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NEW BOOK LAUNCHED ON RESEARCH AND HISTORY OF SUB-ANTARCTIC ISLANDS

Front cover - Marion & Prince Edward - Africa's southern islands

A new book featuring the history, beauty and conservation of South Africa’s southernmost territories, Marion Island and Prince Edward Island, was recently launched by researchers at the Centre for Invasion Biology (C·I·B).

The 176-page book of photographic splendour, Marion and Prince Edward – Africa’s southern islands, was co-authored by researchers at the Centre for Invasion Biology (C·I·B) at Stellenbosch University (SU) and the Percy FitzPatrick Institute of African Ornithology at the University of Cape Town. The authors are Dr Aleks Terauds, an Australian Research Associate at the C·I·B; John Cooper, retired ornithologist and amateur historian but currently Research Associate at the C·I·B; Prof. Steven Chown, Director of the C·I·B; and Prof. Peter Ryan, ornithologist and author of bird field guides from the Percy FitzPatrick Institute. Passionate conservationists and world leaders in their respective fields, the four authors have more than eight decades’ experience as researchers on sub-Antarctic islands.

Marion and Prince Edward are tiny specks of land in the vast Southern Ocean which showcase some of the most remote and unique environments on the planet. On these two island outposts, some 1,400 km south of Cape Agulhas and nearly halfway to Antarctica, nature takes its course largely without the influences and pressures associated with human civilisation. South African researchers have been conducting research in the southern ocean for more than 60 years, from the time of the annexation of Marion Island and Prince Edward Island. Ever since, these inhospitable sub-Antarctic islands have served as the valuable outdoor classrooms of many of South Africa’s most authoritative researchers. Hundreds of leading scientific publications have resulted from this, including illuminating articles on invasive species and climate change in the region.

The publication of this book has now made this research more accessible to the layperson through, among other things, striking historical photos and evocative landscape scenes. The book provides the reader with an excellent overview of the islands’ fiery origins, their harsh climate, their human history, diversity of animals and plants, including the spectacular albatrosses, penguins and seals, and the future of conservation of these islands. The text is also illustrated by oil-paintings by Muizenberg artist Elizabeth Poulsom. Ryan and Terauds, together with Ryan Reisinger and Ben Dilley, were the principal photographers, and have collaborated on the book since 2009. Among the other photographers who also contributed are SU researchers Prof. Valdon Smith, Dr Justine Shaw and Ms Charlene Janion.

John Cooper explained that the book is dedicated to Allan Crawford and Bob Rand, members of the first expedition to Marion Island, who pioneered the documentation of the islands’ natural beauty and animal life. Crawford spearheaded the first South African expedition to Marion Island shortly after it was annexed in 1948. He compiled the first topographic map of the island and was the only expedition member who published a popular book about life on the island. Rand, member of the eighth expedition to the islands in 1951/1952, was the first scientist to explore the area and publish scientific articles about it. “He was also the first person to walk round the islands,” says Cooper.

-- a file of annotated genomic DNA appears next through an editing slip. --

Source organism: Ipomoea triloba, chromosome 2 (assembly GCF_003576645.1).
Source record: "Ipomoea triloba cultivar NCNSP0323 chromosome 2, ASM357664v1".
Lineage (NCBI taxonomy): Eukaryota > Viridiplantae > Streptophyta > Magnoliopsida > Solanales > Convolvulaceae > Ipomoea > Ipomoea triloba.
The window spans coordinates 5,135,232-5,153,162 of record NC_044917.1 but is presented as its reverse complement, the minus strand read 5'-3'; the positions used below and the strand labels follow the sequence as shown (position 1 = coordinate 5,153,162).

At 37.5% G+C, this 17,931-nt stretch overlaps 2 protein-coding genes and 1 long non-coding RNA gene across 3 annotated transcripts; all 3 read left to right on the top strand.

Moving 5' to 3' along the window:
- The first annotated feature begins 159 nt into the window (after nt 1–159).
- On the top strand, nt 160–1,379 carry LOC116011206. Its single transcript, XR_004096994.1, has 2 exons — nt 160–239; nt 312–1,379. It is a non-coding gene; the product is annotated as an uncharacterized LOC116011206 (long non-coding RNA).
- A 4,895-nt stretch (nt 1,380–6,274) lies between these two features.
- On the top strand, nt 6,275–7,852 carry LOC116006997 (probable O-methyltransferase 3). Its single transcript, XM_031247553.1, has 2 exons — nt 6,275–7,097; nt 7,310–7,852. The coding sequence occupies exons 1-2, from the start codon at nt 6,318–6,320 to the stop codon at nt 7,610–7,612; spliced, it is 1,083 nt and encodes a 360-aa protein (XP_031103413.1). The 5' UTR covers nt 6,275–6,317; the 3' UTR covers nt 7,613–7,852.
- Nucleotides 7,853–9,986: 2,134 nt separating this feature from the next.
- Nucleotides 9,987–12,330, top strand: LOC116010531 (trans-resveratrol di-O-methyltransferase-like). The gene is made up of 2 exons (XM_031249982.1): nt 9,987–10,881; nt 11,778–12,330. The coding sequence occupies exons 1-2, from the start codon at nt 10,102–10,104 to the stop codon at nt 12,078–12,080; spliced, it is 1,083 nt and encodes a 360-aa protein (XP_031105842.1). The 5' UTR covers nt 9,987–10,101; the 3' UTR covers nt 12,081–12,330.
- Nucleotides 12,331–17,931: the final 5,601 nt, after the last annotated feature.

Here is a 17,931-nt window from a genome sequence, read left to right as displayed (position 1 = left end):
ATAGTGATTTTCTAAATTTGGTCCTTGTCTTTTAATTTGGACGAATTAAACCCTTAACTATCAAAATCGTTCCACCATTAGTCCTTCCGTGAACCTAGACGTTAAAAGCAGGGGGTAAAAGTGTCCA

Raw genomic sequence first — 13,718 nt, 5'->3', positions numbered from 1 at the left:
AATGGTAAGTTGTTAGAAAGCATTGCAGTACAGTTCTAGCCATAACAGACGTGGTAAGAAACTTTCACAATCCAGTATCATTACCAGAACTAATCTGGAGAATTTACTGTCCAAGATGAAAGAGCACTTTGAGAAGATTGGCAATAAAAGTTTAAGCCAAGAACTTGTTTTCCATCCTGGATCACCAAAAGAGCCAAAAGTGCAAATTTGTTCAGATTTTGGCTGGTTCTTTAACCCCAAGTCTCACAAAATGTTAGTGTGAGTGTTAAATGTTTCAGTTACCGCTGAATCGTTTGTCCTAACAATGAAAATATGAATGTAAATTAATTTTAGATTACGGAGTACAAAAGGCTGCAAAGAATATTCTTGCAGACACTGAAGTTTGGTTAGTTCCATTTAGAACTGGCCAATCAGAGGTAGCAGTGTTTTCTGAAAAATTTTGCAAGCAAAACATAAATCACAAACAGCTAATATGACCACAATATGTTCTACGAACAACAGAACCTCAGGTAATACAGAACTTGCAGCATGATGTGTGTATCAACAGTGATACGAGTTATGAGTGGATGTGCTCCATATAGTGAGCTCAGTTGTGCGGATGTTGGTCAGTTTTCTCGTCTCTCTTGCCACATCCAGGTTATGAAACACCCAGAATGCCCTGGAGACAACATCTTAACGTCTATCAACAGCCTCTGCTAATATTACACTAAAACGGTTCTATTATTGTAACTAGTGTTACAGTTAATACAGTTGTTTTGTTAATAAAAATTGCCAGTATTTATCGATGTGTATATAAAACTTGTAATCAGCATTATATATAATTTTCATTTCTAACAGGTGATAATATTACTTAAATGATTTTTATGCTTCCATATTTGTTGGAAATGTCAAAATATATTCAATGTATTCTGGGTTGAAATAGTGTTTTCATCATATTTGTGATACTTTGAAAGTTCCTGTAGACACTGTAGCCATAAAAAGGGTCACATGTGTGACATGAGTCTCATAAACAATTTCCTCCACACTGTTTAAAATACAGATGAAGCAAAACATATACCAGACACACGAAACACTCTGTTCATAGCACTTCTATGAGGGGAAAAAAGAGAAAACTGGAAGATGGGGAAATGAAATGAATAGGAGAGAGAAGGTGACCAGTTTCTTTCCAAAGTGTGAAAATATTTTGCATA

According to Steven Chown, the book is one of the visually most striking products that he has ever collaborated on.

More about the authors:

  • Dr Aleks Terauds, as a member of Australian research teams, has undertaken considerable research on, among others, Macquarie Island and has published three other popular books on sub-Antarctica. He travelled to Marion Island for the first time in 2009 as a Research Associate of the Centre for Invasion Biology. www.aleksterauds.com

  • Mr John Cooper, a Research Associate of the Centre for Invasion Biology, is a retired ornithologist, formerly of the University of Cape Town. He is also an honorary officer of the “Agreement on the conservation of albatrosses and petrels”. He is currently writing about the history of sub-Antarctica. Cooper, who travelled to Marion Island for the first time in 1978, says that he tries his utmost to travel to the Prince Edward Islands every year. http://academic.sun.ac.za/cib/team_guest.asp

  • Professor Steven Chown is Director of the Centre for Invasion Biology (www.sun.ac.za/cib) at Stellenbosch University and has been conducting research on and about the various south-sea islands for the past 20 years. He was the first chairperson of the Prince Edward Islands Management Committee and received the international Martha T Muse Award for Science and Policy in Antarctica this year.

  • Professor Peter Ryan, of the Percy FitzPatrick Institute of African Ornithology (http://www.fitzpatrick.uct.ac.za/) at the University of Cape Town, has been doing research on the bird life of the Prince Edward Islands since 1984. He is well-known as the compiler of numerous field guides on Africa’s bird life.

Marion and Prince Edward - Africa’s Southern Islands is available from www.sun-e-shop.co.za